For a while, Julie was embarrassed about her depression. "It was disastrous for me to have to drop out of school and go home – twice! I felt so weak and wondered why other people seemed to be doing fine and I just couldn't get it together. After I was diagnosed, I found out that my uncle and grandmother had both battled depression too, but nobody had ever talked about it."
After graduating from college, Julie married. Then, she got pregnant with her first child. This time, though, Julie knew that major life transitions increased her risk of relapsing, so she continued taking her medication throughout her pregnancy. While she did experience postpartum depression, it was not severe and she was able to manage it by increasing her medication.
Julie is fortunate to work for Ernst & Young, recently selected as one of the Top 100 Companies to Work for by Fortune 500 Magazine.
"Ernst & Young is a huge company. But my group is very small," Julie explains. "My boss is a very understanding man. His philosophy is that everyone should put themselves first, their family second, and their job third. If you do that, he says that you'll be more productive at home and at work. It's not just a slogan for him. He follows that philosophy himself and encourages us to do the same. When I came out about my depression to Ernst & Young, I was very fortunate because of him. I never had to worry about my job or that he would think I couldn't handle it. Because he understood depression, he was like my safety net."
Recently, Julie started helping Families for Depression Awareness as a volunteer. When Families for Depression Awareness suggested that she tell her story to employees at E&Y, she agreed. Julie and the organization worked together to develop a story for the Daily Connection, an Ernst & Young email newsletter that goes out to several thousand employees. As a result, Julie received many emails from associates who have experienced depression personally or who have loved ones who have depression. Men, women, partners, associate directors, managers, an operations coordinator and others shared their stories with her. "I thanked them for their supportive emails and open communication," says Julie.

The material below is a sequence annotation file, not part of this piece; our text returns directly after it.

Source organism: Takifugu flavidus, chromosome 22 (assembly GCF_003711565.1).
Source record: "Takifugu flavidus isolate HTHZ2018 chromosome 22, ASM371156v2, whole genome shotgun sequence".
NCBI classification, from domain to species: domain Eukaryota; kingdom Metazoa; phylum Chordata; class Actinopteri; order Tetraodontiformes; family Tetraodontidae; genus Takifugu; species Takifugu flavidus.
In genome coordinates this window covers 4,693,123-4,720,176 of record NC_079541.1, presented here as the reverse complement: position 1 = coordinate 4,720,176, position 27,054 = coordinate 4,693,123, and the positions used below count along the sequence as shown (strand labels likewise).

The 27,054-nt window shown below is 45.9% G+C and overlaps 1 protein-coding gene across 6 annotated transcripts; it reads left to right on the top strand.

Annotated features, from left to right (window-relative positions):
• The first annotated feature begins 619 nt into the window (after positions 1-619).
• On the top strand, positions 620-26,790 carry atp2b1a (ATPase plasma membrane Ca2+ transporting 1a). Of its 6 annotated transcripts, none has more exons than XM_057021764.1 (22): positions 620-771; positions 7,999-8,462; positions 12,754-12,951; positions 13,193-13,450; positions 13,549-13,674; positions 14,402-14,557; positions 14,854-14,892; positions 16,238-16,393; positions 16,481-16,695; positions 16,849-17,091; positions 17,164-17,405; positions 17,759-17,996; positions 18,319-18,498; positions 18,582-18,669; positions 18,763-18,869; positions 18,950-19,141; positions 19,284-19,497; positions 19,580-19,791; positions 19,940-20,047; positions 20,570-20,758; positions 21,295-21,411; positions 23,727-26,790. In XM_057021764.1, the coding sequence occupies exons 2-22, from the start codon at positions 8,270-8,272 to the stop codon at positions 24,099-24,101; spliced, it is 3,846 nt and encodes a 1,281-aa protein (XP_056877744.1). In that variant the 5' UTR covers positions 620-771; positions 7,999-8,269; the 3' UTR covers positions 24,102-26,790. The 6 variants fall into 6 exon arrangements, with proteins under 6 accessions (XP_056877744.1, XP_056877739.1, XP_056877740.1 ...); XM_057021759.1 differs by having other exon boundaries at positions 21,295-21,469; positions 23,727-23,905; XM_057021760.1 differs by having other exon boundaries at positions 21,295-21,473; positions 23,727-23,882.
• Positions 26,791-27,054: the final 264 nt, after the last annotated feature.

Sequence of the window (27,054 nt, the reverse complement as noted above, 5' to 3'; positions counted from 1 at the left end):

"I'm at peace with it now," Julie says about going public. "It is just more important to get the word out than to be embarrassed."
"If it were cancer or any other medical condition, everyone would talk about it and we would get the support we need," Julie says. "With depression, though, so many people suffer alone for no reason. It's just not treated like other illnesses. Without awareness, depression creates a vicious cycle. You feel bad. You think you are the only one. You don't talk about it. You feel worse. Depression is extremely treatable in most people. Even those with treatment-resistant depression can be helped to some degree. There is just no reason for people to suffer in silence anymore."
Families for Depression Awareness has launched a Depression in the Workplace program, which helps employers reduce costs and improve productivity by helping employees recognize untreated depression. To learn more about it, contact our office at firstname.lastname@example.org.